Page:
I love that. Had some things, but yeah. Help people get what they want. What would you say was that turning point for you in, in that journey as to, you know, what, if I can do step one, might as well knock the whole thing out. Like what, what do you feel was behind that from your perspective? I betcha he was hypnotizing us in class.
I swear to you, , I open hypnosis. I have gone back to. That day when I made that decision, and I, I on, I, I can’t tell you what it was. Mm-hmm. , um, to go to zero. It was just a knowing. It was just a, knowing what you said is important to me about, you know, other treatments like. And putting down other treatments.
Somebody said to me at, at the one year anniversary of living an alcohol free life, and they said, Well, you know, just imagine if you had done this 20 years ago, you wouldn’t have wasted 20 years of your life. And I thought, what a put down. Wow. Um, my response was that maybe I needed the 20 years of therapy and counseling and grief, grief work and group work and self-help reading.
Maybe I needed those 20 years to get to where I was in order to be receptive for hypnosis. And I find the same thing with with people that come to me and they say, You know, I’ve tried everything. I’ve done this, I’ve done that. And then they’ll say after three or four sessions, they’ll say, Gosh, I wish I’d done that before.
And I say, Yeah, but all of that contributes to who you are, Well, who you were when you came for hypnosis and who you are. So let’s just stick with where you are today and embrace and celebrate the achievement that you. It’s that nuance that it’s been giving you something. Yeah. And let’s find a better way to satisfy it.
I’m flashing back to even before I formally got into hypnosis, there were a few rapid change, uh, phenomenon moments that I had working in professional theater. Where I, uh, let the actress could have been an actor, but in the story, it was an actress. I let her just yell at me for five minutes about how dusty the backstage area was, and that’s why I’m sick all the time.
That’s why I’m sick. It’s only when I come here I get sick and I’m just waiting for the window to swoop in and go. You spoke two packs a day, right? ? Oh no. What about sawdust? And like years later she sees something of mine, an ad pop up, and she’s. . That makes sense. You got into hypnosis . It’s like, why she, I quit the next morning.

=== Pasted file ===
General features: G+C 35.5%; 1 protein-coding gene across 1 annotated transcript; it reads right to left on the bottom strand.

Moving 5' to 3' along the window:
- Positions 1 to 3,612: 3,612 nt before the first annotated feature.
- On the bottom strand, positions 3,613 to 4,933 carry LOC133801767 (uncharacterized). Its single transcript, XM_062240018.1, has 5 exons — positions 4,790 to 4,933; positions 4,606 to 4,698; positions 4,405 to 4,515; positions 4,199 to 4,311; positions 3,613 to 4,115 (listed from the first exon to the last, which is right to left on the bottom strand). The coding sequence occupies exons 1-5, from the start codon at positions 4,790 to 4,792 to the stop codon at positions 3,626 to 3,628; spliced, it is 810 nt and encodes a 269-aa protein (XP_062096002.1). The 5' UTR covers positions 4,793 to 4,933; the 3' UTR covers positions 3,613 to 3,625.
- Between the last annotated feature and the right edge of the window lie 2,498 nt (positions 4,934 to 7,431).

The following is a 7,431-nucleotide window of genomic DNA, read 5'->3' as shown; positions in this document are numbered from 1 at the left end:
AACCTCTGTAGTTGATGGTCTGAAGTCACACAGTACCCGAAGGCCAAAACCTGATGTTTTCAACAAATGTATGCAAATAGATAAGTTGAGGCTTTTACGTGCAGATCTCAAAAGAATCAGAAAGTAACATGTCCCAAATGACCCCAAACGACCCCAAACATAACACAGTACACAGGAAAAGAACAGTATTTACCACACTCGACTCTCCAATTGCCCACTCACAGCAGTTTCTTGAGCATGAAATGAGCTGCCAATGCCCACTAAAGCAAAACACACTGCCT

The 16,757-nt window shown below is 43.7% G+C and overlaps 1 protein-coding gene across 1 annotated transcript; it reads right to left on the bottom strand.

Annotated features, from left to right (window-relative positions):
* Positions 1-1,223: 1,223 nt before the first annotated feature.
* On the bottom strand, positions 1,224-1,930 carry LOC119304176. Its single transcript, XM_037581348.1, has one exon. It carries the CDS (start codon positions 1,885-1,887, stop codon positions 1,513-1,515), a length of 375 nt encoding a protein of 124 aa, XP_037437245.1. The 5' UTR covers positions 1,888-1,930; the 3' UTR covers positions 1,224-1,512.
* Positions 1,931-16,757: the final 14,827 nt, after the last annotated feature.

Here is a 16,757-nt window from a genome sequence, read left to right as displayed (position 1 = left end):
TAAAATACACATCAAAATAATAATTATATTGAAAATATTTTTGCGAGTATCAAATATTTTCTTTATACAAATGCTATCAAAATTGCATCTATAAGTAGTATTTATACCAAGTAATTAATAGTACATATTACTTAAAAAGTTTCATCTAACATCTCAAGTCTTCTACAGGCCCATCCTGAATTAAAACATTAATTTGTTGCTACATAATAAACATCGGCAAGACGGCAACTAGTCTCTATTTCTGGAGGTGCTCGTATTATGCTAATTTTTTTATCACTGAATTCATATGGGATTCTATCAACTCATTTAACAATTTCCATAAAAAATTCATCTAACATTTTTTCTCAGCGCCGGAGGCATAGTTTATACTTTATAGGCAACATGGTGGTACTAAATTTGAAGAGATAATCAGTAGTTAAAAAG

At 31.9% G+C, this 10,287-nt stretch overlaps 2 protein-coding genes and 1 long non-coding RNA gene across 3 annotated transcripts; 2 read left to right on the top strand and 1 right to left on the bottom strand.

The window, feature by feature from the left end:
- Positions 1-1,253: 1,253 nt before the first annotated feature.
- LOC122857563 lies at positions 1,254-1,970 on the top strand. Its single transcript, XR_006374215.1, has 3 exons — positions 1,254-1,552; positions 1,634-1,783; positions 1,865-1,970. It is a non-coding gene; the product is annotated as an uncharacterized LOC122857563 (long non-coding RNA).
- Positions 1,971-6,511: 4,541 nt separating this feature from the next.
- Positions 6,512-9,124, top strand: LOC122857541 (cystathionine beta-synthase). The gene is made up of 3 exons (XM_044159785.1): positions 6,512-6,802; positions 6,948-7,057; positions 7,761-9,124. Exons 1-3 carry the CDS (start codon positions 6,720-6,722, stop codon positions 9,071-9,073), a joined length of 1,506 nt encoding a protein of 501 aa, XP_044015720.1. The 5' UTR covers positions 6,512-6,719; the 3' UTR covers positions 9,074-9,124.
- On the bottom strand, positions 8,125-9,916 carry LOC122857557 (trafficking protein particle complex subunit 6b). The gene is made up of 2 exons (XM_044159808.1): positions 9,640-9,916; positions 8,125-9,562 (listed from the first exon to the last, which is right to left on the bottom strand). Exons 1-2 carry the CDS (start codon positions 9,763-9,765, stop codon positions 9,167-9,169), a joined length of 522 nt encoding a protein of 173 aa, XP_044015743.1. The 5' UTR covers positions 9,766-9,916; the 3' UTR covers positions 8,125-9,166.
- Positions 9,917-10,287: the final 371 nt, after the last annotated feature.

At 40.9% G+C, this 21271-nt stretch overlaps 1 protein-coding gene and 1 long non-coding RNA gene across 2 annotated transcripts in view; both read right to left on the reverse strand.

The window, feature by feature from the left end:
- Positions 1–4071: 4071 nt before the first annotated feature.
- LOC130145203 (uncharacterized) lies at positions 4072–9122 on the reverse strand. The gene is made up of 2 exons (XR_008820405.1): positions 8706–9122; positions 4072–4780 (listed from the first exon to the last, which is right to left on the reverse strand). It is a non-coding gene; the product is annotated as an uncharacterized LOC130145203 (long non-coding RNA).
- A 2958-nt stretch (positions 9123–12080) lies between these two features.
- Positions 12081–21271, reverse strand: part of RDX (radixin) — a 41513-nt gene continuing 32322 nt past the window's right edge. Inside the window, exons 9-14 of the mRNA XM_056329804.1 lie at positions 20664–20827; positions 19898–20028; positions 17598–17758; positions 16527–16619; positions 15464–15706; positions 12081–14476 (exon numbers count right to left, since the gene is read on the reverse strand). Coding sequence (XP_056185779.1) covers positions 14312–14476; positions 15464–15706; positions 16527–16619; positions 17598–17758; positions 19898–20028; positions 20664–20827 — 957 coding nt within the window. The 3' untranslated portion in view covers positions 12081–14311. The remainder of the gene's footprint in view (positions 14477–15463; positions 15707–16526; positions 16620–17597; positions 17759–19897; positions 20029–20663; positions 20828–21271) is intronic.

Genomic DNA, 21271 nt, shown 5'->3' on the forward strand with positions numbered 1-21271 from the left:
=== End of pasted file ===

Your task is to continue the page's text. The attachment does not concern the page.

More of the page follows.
Like, whoa, sweet, cool , which, you know, I, I invited you on because you, you kind of dance between two worlds. That one world is that of the hypnosis. Why. I know you also do coaching. Let’s stay on this for a moment. At what point did the coaching kind of show up inside of. Okay, so I have been self-employed since 1988.
Yeah, I was 21 years old. I had, I had, um, or 23, um, I think, yeah, I was 23. I’ve been on my own since 17. I moved out from the nuclear family at 17, been on my own working. I married at 20, went to Toronto, Ontario, did the c. Stuff. Legal secretary, medical secretary, accounting, executive support person, like I did the corporate.
We wanted to buy a house. We came back to London, Ontario, where houses were affordable and. I started a full-time business, which was a word processing center near the university. I had four typists. Um, this was before computers and laptops were common at home, and we just typed essays and the faster we could type, the more money we made.
And we were doing six figures in one year. I had paid off a student loan that was. Supported by the government, blah, blah, blah, blah, blah. But I got bored of typing and I got into life coaching for job search. Because what happened was there was, um, some, some economic hard times at that point. Students, it was really interesting.
Students were. Spending the money, having their essays typed within 12 hours of having to hand it in and they’d rather go out drinking and partying and their parents were funding this, then all of a sudden the parents weren’t funding it and saying, You gotta go out and get a job. So that’s where I got into life coaching and it was more for a career, so, So get a job.
And so I’ve been doing that for a long time and then I don’t even know when, now, 20 years ago. I found out about a coaching program and it was being delivered in person in Toronto, Ontario. And I thought, Well, that, that looks interesting. I wanna take that. I took it and I found, Oh my goodness, I’ve been doing this already for so many years, but now I have a framework.
Now I have processes. Now I have better language, and so I’ve been career. Like it, you know, since I guess 19 89, 19 90, and then it was 2017 that I got into hypnosis and it was really the blend. It, it really is the blend of the two that, that works for me. The pre-talk, right? The pre-talk in a hypnosis session, a lot of that is coaching language, um, and the post discussion after the hypnosis component.